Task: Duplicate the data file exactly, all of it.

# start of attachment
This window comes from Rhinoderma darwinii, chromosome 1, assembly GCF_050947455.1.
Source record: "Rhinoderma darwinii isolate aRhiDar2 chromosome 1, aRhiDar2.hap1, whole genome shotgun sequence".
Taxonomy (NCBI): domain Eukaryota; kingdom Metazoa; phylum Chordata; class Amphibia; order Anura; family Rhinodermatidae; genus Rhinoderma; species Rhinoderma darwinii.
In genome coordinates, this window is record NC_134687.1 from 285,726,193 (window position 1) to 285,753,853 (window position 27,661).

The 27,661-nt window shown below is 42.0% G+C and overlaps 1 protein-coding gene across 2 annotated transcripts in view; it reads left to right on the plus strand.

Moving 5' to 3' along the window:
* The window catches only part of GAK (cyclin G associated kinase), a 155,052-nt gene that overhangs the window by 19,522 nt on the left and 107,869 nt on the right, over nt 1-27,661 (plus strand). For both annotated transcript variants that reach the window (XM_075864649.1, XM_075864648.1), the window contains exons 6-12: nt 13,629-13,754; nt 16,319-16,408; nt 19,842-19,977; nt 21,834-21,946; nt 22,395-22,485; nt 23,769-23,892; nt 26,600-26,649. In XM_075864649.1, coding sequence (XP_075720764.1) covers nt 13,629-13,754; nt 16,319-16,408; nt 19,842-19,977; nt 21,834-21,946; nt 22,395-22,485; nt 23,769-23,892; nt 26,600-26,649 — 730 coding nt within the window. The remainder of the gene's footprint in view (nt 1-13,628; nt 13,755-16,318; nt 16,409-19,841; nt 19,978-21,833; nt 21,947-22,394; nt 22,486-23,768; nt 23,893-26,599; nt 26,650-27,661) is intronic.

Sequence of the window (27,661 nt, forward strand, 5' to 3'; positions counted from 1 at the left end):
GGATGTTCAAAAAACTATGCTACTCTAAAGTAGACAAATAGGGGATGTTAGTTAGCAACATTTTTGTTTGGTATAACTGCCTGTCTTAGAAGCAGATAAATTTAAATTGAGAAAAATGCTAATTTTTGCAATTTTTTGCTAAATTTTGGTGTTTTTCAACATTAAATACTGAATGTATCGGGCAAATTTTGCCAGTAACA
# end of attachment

This window comes from Rhinoderma darwinii, chromosome 1, assembly GCF_050947455.1.
Source record: "Rhinoderma darwinii isolate aRhiDar2 chromosome 1, aRhiDar2.hap1, whole genome shotgun sequence".
Taxonomy (NCBI): domain Eukaryota; kingdom Metazoa; phylum Chordata; class Amphibia; order Anura; family Rhinodermatidae; genus Rhinoderma; species Rhinoderma darwinii.
In genome coordinates, this window is record NC_134687.1 from 285,726,193 (window position 1) to 285,753,853 (window position 27,661).

The 27,661-nt window shown below is 42.0% G+C and overlaps 1 protein-coding gene across 2 annotated transcripts in view; it reads left to right on the plus strand.

Moving 5' to 3' along the window:
* The window catches only part of GAK (cyclin G associated kinase), a 155,052-nt gene that overhangs the window by 19,522 nt on the left and 107,869 nt on the right, over nt 1-27,661 (plus strand). For both annotated transcript variants that reach the window (XM_075864649.1, XM_075864648.1), the window contains exons 6-12: nt 13,629-13,754; nt 16,319-16,408; nt 19,842-19,977; nt 21,834-21,946; nt 22,395-22,485; nt 23,769-23,892; nt 26,600-26,649. In XM_075864649.1, coding sequence (XP_075720764.1) covers nt 13,629-13,754; nt 16,319-16,408; nt 19,842-19,977; nt 21,834-21,946; nt 22,395-22,485; nt 23,769-23,892; nt 26,600-26,649 — 730 coding nt within the window. The remainder of the gene's footprint in view (nt 1-13,628; nt 13,755-16,318; nt 16,409-19,841; nt 19,978-21,833; nt 21,947-22,394; nt 22,486-23,768; nt 23,893-26,599; nt 26,650-27,661) is intronic.

Sequence of the window (27,661 nt, forward strand, 5' to 3'; positions counted from 1 at the left end):
GGATGTTCAAAAAACTATGCTACTCTAAAGTAGACAAATAGGGGATGTTAGTTAGCAACATTTTTGTTTGGTATAACTGCCTGTCTTAGAAGCAGATAAATTTAAATTGAGAAAAATGCTAATTTTTGCAATTTTTTGCTAAATTTTGGTGTTTTTCAACATTAAATACTGAATGTATCGGGCAAATTTTGCCAGTAACA